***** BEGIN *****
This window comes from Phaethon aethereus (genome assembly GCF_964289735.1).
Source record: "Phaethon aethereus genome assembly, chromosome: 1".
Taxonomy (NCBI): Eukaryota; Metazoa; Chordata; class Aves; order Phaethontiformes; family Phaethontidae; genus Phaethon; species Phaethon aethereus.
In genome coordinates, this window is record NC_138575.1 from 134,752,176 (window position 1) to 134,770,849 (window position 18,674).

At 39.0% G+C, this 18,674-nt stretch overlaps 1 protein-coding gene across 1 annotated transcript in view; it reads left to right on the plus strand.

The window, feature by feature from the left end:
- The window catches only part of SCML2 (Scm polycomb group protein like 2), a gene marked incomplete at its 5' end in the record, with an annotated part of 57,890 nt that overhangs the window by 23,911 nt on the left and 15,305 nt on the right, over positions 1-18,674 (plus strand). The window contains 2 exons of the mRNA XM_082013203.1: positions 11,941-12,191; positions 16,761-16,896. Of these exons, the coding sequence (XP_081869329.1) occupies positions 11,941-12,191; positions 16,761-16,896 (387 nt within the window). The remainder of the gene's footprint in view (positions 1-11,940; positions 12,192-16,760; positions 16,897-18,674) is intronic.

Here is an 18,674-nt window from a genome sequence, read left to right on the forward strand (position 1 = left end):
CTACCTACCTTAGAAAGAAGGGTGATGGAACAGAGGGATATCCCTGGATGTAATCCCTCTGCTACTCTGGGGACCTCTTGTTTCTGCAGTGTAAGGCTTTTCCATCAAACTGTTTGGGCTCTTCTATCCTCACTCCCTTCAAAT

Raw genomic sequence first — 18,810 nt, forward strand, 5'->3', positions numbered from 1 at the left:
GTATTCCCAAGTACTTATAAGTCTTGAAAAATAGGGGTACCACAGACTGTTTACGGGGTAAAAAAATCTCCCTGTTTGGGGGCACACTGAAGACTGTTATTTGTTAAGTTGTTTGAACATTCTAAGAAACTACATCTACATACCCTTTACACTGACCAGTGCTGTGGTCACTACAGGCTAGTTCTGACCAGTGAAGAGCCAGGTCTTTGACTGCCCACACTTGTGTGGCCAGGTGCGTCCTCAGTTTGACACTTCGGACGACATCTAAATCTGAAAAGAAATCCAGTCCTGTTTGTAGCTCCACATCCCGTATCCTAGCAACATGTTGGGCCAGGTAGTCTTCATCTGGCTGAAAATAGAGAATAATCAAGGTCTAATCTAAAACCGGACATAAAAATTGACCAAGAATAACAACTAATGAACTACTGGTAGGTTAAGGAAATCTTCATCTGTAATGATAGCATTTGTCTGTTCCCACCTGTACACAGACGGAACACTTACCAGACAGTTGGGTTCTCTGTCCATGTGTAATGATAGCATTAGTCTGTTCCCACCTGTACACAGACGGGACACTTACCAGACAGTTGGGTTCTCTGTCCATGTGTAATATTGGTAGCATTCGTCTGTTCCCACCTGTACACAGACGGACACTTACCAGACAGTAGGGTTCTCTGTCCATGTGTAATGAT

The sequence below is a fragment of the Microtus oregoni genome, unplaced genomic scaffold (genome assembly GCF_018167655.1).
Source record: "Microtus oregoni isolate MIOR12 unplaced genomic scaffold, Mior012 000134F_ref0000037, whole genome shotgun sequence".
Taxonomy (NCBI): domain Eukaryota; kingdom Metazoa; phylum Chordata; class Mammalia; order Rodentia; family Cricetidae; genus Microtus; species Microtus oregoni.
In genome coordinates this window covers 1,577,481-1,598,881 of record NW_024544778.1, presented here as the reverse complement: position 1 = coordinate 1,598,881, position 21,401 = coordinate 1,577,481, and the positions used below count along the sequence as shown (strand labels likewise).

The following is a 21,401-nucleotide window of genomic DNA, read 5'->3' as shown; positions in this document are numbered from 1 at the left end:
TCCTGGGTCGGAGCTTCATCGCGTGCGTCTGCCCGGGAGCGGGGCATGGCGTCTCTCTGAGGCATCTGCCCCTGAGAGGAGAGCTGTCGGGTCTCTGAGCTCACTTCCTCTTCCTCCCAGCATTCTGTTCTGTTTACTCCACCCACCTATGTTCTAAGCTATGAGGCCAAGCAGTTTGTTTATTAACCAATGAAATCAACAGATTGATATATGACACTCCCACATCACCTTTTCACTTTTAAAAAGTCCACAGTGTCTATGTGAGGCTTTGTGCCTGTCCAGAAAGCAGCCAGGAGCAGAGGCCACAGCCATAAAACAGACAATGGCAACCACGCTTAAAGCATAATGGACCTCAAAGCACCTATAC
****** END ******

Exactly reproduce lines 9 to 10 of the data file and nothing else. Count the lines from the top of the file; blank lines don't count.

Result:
CTACCTACCTTAGAAAGAAGGGTGATGGAACAGAGGGATATCCCTGGATGTAATCCCTCTGCTACTCTGGGGACCTCTTGTTTCTGCAGTGTAAGGCTTTTCCATCAAACTGTTTGGGCTCTTCTATCCTCACTCCCTTCAAAT

Raw genomic sequence first — 18,810 nt, forward strand, 5'->3', positions numbered from 1 at the left: